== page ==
Audrey Thomas has lived in Greece, France, England and Scotland but has maintained a home at the north end of Galiano Island since 1969. She continues to write fiction by longhand, avoiding computers.

FULL ENTRY:

In 2003, Audrey Thomas received the ninth Terasen Lifetime Achievement Award for an Outstanding Literary Career in British Columbia, now called the George Woodcock Lifetime Achievement Award.

There are precious few literary prizes in Canada that she hasn't won. In 2004 she delivered the Margaret Laurence Lecture at the Writers Union of Canada AGM in Victoria and was honoured with the $20,000 Writers Trust Of Canada's Matt Cohen Award in honour of a distinguished body of work. The Galiano Island and Victoria-based short story writer and novelist has also won British Columbia's top fiction award, the Ethel Wilson Fiction Prize, an unprecedented three times, for Intertidal Life, Wild Blue Yonder and Coming Down from Wa. As well, she has received the $15,000 W.O. Mitchell Award (2001), the Marian Engel Award (1987), the $3,000 Canada-Australia Prize (1989), the Canada-Scotland Literary Fellowship (1985-86) and a National Magazine Award. She received the Order of Canada in 2009. More than 25 of her plays and stories have been broadcast on CBC.

Audrey Thomas was born in Binghamton, New York on November 17, 1935, and raised there as Audrey Grace Callahan. She completed her B.A. at Smith College. She married English sculptor and art teacher Ian Thomas in 1958, immigrated to British Columbia in August, 1959, attended UBC and earned an M.A. in English (1963). At UBC she met numerous writers involved in the emerging TISH poetry movement but always felt separate from them as a prose writer. She taught English 100 at UBC from 1959 to 1963. From 1964 to 1966 she lived in Ghana where she wrote her first published story, 'If One Green Bottle..." It concerns the author's confinement and miscarriage in a Ghana hospital. It won her and award for debut fiction from the Atlantic Monthly. In 1967, Audrey Thomas published her first collection of short stories, Ten Green Bottles. Her first novel Mrs. Blood (1970) harkens back to her Ghanaian experiences.

Audrey Thomas has three daughters and two grandchildren. She and Ian Thomas separated in 1972. She became a Canadian citizen in 1979. She has taught and been writer-in-residence at many universities and has several honorary degrees including an honorary SFU doctorate, conferred in 1994, and a similar doctorate from UBC. She served on the panel of judges for the 2002 IMPAC Dublin Literary Arts Award, the most lucrative literary prize in English. She was twice shortlisted for Governor-General's Awards for fiction and has received three prizes from CBC Literary Competitions. Her books have been translated in several languages and she has had 20 radio plays produced. A special issue of Room of One's Own highlighted her work and life in 1985. She has lived in Greece, France, England and Scotland but has maintained a home at the north end of Galiano Island since 1969.

Audrey Thomas has published eighteen books of fiction. In them she is often concerned with gender politics, secrets, language and identity. The first novel she wrote, but the second one published, Songs My Mother Taught Me (1973), recalls growing up in New York State. The female protagonist in Isobel Gunn (1999) is based on an historical figure from the Orkney Islands who disguised herself as a man in 1806 and signed on with the Hudson's Bay Company to work in Rupert's Land, concealing her identity for a year and a half. The audiobook version of Isobel Gunn, read by Vancouver actor Duncan Fraser, was nominated for an Audie Award in 2003. Having plucked a character from the pages of history for Isobel Gunn, Audrey Thomas next picked a character from Dickens and his household for Hattycoram (2005), another novel about a relatively powerless woman struggling with her identity. [See review below]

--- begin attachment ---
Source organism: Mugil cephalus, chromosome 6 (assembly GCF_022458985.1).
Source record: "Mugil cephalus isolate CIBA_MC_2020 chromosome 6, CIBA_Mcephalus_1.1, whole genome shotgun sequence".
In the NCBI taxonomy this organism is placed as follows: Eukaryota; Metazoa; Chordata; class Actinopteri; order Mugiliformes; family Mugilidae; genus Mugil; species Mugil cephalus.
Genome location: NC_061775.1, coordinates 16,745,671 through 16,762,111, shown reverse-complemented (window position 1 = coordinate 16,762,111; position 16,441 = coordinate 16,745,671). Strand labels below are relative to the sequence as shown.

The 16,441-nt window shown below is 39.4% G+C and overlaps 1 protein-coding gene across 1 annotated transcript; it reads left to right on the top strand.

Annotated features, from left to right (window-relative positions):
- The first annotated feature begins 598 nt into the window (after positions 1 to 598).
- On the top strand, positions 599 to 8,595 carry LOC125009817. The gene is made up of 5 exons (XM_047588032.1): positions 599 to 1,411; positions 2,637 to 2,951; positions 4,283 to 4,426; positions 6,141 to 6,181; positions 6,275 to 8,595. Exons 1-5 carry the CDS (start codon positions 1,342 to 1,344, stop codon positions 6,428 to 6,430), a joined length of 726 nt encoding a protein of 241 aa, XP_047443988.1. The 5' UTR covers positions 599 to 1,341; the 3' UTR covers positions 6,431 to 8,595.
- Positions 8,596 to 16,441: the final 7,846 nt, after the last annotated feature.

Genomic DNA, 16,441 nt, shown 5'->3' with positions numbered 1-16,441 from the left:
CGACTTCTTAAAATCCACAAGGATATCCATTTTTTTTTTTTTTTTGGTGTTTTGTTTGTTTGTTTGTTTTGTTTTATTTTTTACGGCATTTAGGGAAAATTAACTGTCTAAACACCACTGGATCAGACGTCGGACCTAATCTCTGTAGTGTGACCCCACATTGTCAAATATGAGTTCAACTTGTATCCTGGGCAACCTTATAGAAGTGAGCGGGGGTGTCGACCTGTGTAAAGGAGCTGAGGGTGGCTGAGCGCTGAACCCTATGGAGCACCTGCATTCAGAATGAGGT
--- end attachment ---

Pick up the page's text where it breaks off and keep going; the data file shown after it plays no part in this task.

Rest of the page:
Audrey Thomas' books were mainly published in Canada by Talonbooks of Vancouver and Penguin Canada of Toronto prior to her 2005 novel with Goose Lane Editions and a subsequent novel with Dundurn.

Thomas continues to write her fiction by longhand, eschewing computers. She has long been associated with Galiano Island, having taken up residency there before the arrival of the island's other well-known novelist, Jane Rule, who lived at the south end. Still active on Galiano as of 2015, Audrey Thomas contributes as a valuable member of a Galiano bookclub, providing her writer's insight. Her family's lemonade recipe is always appreciated at the island's annual picnic in September. She also sometimes sings in the local choir and her workshops at the Galiano Literary Festival are always sold out.

BOOKS:

Ten Green Bottles (Bobbs-Merrill, 1967, Oberon 1977) - stories
Mrs. Blood (Bobbs-Merrill 1970, Talonbooks 1975) - novel
Muchmeyer / Prospero on the Island (Bobbs-Merrill 1972) - novel
Songs My Mother Taught Me (Talonbooks 1973) - novel
Blown Figures (Talonbooks 1974) - novel
Ladies and Escorts (Oberon 1977) - novel
Latakia (Talonbooks 1979) -novel
Real Mothers (Talonbooks 1981) - stories
Two in the Bush and Other Stories (M&S, collected, 1981) - stories
Intertidal Life (Stoddart 1984) - novel
Goodbye Harold, Good Luck (Penguin 1986) - stories
The Wild Blue Yonder (Penguin 1990) - stories
Graven Images (Penguin 1993) - novel
Coming Down From Wa (Penguin 1995) - novel
Isobel Gunn (Penguin 1999) - novel
The Path of Totality (Penguin 2001) - stories, new and selected
Tattycoram (Goose Lane, 2005) - novel 0-86492-431-3
Local Customs (Dundurn 2014) $16.99 978-1459707986

[BCBW 2015] "Interview" "Galiano" "Africa"